WASHINGTON -- The proposed move of the Montreal Expos to Washington passed its biggest hurdle Tuesday when the District of Columbia Council reversed
course and approved a ballpark financing law that eliminated a provision that threatened to scuttle the deal.
Major league baseball, which had threatened to scuttle the move last week, said the revised legislation was acceptable.
For the Expos' move to Washington to become final, the law must be signed by Mayor Anthony A. Williams, a prominent backer of returning baseball to
the capital, and baseball commissioner Bud Selig must declare arrangements to use RFK Stadium next year are "satisfactory."
"We can now focus our attention on bringing baseball back to Washington this coming season," Selig said. "To that end, the club may now resume its
business and promotional activities."
Baseball had put the move on hold last week after the council inserted a provision that mandated private financing to cover at least half of the cost
of the project, estimated at $435 million or more. If private financing was not found, according to last week's amendment, the law would have been
After an amendment was passed Tuesday calling for Washington and baseball to share the cost for insurance limiting the city's liability on cost
overruns and completion delays, the council voted 10-3 to repeal the so-called "sunset" provision. The council then voted 7-6 to approve the revised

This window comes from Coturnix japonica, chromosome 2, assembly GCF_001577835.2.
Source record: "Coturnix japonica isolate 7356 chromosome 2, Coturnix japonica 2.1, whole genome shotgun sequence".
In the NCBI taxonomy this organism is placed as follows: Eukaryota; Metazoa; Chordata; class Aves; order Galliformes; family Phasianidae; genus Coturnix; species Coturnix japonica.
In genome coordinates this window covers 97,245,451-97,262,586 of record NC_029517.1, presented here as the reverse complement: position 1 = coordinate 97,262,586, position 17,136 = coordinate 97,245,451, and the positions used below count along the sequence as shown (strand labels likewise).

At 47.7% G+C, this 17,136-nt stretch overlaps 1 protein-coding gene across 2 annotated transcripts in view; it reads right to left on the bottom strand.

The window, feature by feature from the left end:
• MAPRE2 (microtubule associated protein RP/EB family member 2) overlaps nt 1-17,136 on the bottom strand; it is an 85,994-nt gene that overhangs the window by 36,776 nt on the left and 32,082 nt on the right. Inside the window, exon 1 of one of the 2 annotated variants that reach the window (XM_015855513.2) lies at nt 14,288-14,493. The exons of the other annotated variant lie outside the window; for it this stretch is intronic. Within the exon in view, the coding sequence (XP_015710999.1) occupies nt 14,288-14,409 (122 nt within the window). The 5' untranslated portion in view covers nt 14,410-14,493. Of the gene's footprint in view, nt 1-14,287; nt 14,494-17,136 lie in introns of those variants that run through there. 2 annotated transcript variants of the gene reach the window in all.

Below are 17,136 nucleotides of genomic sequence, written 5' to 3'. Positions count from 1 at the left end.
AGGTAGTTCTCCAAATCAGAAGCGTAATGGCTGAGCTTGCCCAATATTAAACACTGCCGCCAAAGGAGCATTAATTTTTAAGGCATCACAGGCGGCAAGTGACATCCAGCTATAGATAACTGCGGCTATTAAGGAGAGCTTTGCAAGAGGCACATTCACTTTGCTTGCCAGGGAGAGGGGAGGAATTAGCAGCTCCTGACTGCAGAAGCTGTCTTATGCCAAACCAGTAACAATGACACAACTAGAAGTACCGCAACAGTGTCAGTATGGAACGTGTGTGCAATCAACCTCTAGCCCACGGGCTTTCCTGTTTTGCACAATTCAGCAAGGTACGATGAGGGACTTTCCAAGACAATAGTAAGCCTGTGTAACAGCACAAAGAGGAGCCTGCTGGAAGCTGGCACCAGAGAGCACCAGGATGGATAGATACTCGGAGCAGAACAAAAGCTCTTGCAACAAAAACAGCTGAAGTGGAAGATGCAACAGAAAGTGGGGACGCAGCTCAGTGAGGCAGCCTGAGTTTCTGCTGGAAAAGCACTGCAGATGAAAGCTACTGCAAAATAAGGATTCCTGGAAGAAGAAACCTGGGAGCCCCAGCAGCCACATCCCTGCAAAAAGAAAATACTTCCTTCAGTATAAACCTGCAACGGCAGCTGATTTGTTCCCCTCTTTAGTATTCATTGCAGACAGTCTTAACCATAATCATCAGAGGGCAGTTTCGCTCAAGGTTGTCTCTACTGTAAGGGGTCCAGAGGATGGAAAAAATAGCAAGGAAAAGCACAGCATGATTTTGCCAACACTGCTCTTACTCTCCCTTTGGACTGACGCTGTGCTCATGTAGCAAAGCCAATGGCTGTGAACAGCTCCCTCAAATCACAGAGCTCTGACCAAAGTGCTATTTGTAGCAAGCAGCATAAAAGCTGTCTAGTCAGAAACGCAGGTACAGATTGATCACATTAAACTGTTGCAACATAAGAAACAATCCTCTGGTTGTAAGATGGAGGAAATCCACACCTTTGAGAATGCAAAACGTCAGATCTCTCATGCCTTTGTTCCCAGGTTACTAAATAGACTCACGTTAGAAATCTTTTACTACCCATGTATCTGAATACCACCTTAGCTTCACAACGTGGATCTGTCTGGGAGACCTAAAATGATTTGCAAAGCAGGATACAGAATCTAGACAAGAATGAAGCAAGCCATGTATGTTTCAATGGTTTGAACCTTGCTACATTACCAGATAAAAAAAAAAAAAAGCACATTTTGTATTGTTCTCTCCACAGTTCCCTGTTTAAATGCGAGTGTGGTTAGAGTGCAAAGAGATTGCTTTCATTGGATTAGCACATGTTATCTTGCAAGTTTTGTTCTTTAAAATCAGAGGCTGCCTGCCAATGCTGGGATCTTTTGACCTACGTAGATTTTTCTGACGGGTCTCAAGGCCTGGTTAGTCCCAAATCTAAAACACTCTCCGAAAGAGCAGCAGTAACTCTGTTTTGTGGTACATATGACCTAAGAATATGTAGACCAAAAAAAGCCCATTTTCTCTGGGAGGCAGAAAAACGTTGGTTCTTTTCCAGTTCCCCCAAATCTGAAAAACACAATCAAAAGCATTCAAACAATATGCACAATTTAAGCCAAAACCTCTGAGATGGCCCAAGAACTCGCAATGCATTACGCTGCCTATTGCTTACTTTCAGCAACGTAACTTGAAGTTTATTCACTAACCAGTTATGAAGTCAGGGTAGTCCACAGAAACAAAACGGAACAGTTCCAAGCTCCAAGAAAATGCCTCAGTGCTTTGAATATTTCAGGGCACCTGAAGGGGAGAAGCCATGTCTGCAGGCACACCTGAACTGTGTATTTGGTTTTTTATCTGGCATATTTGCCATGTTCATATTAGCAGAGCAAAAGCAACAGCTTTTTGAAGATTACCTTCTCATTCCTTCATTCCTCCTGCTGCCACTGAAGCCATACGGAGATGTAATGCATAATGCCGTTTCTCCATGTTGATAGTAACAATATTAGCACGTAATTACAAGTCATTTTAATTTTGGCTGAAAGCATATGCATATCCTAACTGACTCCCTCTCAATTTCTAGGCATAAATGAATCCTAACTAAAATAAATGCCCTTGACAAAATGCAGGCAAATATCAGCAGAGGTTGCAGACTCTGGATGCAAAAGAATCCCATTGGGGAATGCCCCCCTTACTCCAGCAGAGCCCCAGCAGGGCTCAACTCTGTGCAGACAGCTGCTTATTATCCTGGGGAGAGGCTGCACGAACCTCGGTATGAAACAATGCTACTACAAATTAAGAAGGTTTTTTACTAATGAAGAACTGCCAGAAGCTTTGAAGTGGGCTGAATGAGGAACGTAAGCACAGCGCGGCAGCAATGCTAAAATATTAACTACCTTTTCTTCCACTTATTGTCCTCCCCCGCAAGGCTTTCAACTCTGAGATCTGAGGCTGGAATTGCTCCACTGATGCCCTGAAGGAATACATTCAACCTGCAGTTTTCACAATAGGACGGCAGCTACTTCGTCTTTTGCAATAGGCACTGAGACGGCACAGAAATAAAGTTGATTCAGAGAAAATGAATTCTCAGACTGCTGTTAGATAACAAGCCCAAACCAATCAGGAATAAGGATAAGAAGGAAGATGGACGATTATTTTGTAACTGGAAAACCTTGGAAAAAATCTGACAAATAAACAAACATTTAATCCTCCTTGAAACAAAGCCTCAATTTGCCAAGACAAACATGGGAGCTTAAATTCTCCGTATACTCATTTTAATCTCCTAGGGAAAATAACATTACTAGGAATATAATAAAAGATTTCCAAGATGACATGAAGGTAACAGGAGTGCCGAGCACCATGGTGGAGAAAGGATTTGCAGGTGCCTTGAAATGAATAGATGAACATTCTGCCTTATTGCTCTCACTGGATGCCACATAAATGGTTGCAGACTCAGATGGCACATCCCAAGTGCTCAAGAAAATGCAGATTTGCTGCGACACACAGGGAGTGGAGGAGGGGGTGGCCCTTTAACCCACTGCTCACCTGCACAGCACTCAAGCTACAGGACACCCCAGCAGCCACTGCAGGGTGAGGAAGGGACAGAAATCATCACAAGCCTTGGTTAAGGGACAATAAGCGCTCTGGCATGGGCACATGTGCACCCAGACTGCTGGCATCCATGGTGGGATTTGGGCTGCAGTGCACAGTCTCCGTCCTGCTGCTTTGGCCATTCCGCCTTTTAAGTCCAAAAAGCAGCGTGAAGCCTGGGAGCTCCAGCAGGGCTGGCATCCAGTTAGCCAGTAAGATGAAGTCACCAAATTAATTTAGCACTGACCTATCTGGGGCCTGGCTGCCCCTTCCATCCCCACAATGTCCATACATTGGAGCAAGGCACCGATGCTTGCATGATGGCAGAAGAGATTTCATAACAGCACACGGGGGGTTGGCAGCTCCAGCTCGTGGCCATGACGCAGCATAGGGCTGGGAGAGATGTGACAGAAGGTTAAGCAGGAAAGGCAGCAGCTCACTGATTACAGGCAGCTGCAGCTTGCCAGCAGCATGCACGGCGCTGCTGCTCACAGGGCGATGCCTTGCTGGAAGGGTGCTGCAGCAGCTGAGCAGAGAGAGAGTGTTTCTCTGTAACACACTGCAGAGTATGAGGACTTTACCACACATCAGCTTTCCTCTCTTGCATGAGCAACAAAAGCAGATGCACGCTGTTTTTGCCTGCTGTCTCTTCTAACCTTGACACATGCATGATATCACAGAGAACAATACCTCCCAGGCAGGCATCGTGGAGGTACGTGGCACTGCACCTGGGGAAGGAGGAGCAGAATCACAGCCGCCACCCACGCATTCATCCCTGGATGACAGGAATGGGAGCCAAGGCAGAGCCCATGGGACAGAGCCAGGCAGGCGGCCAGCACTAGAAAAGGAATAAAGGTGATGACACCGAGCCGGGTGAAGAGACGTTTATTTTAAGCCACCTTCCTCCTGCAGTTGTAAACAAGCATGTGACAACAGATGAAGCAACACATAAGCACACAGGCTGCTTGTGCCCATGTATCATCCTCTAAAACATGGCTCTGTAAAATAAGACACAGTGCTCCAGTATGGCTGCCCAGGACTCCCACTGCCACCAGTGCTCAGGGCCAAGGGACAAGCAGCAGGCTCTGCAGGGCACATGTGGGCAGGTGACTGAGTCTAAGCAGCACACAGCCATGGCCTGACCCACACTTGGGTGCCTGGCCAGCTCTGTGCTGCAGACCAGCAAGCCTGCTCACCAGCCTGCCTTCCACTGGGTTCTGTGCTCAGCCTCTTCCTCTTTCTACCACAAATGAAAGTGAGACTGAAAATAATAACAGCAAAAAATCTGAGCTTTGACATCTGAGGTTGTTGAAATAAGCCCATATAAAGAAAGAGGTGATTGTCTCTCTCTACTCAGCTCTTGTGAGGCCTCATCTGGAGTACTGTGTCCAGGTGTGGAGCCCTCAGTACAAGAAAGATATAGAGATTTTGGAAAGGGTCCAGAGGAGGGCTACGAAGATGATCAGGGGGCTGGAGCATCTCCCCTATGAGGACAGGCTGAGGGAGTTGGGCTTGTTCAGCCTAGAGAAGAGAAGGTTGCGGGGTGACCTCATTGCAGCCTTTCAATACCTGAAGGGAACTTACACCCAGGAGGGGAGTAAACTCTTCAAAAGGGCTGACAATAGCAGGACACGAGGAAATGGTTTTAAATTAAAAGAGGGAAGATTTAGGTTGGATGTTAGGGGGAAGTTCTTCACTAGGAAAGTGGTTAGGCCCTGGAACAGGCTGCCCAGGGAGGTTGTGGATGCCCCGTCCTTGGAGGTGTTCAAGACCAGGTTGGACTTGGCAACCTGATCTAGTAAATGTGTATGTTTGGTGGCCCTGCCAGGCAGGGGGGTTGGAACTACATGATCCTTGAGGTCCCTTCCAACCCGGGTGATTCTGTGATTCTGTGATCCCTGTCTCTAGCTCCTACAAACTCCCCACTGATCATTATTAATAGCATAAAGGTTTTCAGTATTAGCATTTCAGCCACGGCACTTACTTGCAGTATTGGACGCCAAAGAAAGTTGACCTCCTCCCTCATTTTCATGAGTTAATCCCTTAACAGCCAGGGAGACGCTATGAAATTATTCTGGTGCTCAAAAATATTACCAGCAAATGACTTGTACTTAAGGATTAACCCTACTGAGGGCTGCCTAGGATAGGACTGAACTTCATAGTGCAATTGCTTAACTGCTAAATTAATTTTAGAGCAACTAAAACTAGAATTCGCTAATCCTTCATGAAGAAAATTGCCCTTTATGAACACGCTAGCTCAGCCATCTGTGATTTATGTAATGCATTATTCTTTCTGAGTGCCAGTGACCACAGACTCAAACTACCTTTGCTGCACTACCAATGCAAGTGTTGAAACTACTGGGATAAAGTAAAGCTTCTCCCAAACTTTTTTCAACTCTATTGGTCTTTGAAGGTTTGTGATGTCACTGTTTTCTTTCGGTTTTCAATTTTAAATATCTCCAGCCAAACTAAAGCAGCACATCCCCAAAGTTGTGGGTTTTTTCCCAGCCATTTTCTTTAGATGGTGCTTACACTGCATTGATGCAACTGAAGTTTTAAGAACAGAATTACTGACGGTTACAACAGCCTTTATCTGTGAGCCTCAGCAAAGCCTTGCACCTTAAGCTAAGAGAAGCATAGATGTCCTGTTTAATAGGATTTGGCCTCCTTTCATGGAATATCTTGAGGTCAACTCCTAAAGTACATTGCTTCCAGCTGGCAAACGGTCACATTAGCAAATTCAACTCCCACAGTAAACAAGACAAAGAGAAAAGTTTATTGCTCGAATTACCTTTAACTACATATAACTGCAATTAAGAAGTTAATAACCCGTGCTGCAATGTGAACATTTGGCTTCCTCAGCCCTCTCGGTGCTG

As part of the deal, baseball waived its right to compensatory damages for the first year if the 41,000-seat ballpark is finished late. Instead, the
renamed Washington Nationals would not have to pay rent for RFK Stadium in 2008.
Council Chair Linda W. Cropp said the changes could save the city more than $193 million. Others on the body disagreed.
"No one has answered why Major League Baseball can't pay," said Councilman Adrian Fenty, who called it a "horrible deal."
"That's what I keep hearing from residents: Why can't these owners pay their fair share?" Fenty said.
Councilman Jack Evans, who backed baseball from the start, said it was time to move forward.
"It's fun being the Lone Ranger. It's fun always being the guy against. But at this point in time, it's time we come together and get behind this,"
The compromise came after Cropp and Williams talked to Bob DuPuy, baseball's chief operating officer, who negotiated by telephone from New York.